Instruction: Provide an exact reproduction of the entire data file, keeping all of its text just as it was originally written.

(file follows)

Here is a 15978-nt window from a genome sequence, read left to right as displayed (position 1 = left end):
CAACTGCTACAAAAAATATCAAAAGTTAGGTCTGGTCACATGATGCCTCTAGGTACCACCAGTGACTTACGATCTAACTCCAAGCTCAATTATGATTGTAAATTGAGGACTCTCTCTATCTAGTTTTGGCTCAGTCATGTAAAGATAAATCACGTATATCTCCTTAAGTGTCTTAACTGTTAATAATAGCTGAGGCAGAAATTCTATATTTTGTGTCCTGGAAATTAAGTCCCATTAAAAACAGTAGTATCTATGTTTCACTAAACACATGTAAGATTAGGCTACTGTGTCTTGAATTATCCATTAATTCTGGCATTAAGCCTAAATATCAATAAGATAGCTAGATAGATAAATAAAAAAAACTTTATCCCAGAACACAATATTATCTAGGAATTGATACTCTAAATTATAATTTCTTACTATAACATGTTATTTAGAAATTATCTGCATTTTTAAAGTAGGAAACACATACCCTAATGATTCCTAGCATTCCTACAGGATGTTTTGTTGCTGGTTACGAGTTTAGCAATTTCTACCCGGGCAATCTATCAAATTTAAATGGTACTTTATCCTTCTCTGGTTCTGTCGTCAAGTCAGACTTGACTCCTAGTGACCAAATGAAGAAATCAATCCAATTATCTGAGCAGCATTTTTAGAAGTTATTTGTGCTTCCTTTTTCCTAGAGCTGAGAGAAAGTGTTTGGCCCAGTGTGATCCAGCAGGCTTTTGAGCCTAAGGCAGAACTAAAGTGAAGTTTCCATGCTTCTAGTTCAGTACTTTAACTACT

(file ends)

Here is a 15978-nt window from a genome sequence, read left to right as displayed (position 1 = left end):
CAACTGCTACAAAAAATATCAAAAGTTAGGTCTGGTCACATGATGCCTCTAGGTACCACCAGTGACTTACGATCTAACTCCAAGCTCAATTATGATTGTAAATTGAGGACTCTCTCTATCTAGTTTTGGCTCAGTCATGTAAAGATAAATCACGTATATCTCCTTAAGTGTCTTAACTGTTAATAATAGCTGAGGCAGAAATTCTATATTTTGTGTCCTGGAAATTAAGTCCCATTAAAAACAGTAGTATCTATGTTTCACTAAACACATGTAAGATTAGGCTACTGTGTCTTGAATTATCCATTAATTCTGGCATTAAGCCTAAATATCAATAAGATAGCTAGATAGATAAATAAAAAAAACTTTATCCCAGAACACAATATTATCTAGGAATTGATACTCTAAATTATAATTTCTTACTATAACATGTTATTTAGAAATTATCTGCATTTTTAAAGTAGGAAACACATACCCTAATGATTCCTAGCATTCCTACAGGATGTTTTGTTGCTGGTTACGAGTTTAGCAATTTCTACCCGGGCAATCTATCAAATTTAAATGGTACTTTATCCTTCTCTGGTTCTGTCGTCAAGTCAGACTTGACTCCTAGTGACCAAATGAAGAAATCAATCCAATTATCTGAGCAGCATTTTTAGAAGTTATTTGTGCTTCCTTTTTCCTAGAGCTGAGAGAAAGTGTTTGGCCCAGTGTGATCCAGCAGGCTTTTGAGCCTAAGGCAGAACTAAAGTGAAGTTTCCATGCTTCTAGTTCAGTACTTTAACTACT